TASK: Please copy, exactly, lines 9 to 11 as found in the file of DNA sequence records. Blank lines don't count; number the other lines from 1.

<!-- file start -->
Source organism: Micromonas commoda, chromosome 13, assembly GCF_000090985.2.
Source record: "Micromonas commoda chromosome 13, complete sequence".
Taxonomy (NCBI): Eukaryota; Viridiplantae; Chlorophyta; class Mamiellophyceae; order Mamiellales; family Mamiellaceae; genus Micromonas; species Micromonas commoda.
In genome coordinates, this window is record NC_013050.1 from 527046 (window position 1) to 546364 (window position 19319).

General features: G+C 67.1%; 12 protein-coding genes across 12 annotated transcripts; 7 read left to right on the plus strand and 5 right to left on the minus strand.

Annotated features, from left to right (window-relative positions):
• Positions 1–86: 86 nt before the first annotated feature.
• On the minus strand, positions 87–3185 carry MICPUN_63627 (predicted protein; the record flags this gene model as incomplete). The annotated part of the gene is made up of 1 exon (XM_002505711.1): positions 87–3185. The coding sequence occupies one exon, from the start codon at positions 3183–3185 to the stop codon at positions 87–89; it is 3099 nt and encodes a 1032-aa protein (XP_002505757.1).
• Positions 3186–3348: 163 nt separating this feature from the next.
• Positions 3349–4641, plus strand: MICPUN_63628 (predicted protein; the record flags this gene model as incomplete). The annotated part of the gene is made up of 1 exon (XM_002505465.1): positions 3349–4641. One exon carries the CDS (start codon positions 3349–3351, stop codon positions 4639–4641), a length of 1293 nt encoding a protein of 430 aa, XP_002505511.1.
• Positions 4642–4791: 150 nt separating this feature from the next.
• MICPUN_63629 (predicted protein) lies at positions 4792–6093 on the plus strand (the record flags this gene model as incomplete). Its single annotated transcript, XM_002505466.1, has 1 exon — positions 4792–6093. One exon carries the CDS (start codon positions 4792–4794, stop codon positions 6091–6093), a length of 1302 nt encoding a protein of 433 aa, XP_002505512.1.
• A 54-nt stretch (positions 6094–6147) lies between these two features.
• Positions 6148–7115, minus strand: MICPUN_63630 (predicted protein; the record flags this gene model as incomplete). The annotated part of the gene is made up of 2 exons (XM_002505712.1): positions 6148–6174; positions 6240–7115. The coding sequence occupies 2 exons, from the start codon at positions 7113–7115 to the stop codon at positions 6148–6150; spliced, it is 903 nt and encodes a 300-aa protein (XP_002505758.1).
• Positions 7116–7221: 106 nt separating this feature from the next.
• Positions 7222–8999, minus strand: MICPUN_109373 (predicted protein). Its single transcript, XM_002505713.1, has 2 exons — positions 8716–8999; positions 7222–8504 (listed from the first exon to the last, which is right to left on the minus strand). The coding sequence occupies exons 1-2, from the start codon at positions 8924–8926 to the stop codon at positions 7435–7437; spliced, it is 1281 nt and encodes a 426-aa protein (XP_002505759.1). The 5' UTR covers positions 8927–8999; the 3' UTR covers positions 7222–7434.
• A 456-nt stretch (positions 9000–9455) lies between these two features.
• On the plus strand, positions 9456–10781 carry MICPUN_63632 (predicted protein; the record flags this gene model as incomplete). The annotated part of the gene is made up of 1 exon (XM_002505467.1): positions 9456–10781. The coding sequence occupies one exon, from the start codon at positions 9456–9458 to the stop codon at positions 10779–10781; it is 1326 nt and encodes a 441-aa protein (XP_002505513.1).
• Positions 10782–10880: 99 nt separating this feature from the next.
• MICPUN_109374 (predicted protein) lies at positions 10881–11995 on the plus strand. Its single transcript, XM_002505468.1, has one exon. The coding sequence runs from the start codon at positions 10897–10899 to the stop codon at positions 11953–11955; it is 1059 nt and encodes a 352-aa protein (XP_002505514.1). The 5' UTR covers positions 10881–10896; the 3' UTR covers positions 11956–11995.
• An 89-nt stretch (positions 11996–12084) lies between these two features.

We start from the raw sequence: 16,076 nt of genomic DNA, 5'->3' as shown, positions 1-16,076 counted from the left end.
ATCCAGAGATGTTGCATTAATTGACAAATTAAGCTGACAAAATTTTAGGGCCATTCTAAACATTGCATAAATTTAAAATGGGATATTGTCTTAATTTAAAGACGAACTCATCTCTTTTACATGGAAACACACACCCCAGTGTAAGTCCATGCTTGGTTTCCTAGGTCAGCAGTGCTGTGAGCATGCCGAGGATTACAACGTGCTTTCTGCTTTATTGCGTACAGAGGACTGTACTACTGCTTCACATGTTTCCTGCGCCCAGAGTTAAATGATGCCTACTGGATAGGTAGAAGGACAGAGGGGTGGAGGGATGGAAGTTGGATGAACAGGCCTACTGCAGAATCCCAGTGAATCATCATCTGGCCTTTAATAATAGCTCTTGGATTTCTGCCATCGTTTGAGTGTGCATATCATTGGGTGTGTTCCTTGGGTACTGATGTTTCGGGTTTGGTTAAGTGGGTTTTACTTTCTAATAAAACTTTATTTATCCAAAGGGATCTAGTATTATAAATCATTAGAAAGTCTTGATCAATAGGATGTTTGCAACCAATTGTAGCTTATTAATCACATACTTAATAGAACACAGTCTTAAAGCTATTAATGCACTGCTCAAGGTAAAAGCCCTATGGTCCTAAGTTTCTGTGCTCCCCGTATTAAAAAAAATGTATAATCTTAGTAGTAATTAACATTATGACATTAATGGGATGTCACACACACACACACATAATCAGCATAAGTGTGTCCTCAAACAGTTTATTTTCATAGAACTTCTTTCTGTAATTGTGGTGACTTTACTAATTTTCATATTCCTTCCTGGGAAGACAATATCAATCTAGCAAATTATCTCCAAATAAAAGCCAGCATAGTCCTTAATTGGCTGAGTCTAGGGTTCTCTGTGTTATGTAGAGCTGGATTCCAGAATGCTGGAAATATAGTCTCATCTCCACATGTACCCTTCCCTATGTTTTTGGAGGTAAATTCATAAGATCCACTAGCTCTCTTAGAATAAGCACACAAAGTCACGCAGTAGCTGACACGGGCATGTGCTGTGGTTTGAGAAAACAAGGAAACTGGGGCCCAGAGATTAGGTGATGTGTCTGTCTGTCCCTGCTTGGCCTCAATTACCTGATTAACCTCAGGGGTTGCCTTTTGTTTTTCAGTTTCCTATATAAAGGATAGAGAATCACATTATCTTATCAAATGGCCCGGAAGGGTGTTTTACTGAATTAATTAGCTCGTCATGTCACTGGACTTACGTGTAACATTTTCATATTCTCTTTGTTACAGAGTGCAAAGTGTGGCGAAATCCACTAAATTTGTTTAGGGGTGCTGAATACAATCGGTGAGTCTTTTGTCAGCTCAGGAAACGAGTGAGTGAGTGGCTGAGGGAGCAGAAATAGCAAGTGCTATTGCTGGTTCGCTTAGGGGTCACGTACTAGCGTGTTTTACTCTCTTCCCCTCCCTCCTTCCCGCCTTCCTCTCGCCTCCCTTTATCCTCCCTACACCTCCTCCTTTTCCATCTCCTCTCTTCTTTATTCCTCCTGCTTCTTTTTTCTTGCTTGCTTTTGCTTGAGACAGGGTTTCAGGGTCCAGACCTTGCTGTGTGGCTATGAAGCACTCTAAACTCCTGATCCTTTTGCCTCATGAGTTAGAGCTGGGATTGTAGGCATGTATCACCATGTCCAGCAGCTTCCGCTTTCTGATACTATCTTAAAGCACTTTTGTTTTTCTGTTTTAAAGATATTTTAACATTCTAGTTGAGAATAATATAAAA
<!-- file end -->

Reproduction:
• Positions 3186–3348: 163 nt separating this feature from the next.
• Positions 3349–4641, plus strand: MICPUN_63628 (predicted protein; the record flags this gene model as incomplete). The annotated part of the gene is made up of 1 exon (XM_002505465.1): positions 3349–4641. One exon carries the CDS (start codon positions 3349–3351, stop codon positions 4639–4641), a length of 1293 nt encoding a protein of 430 aa, XP_002505511.1.
• Positions 4642–4791: 150 nt separating this feature from the next.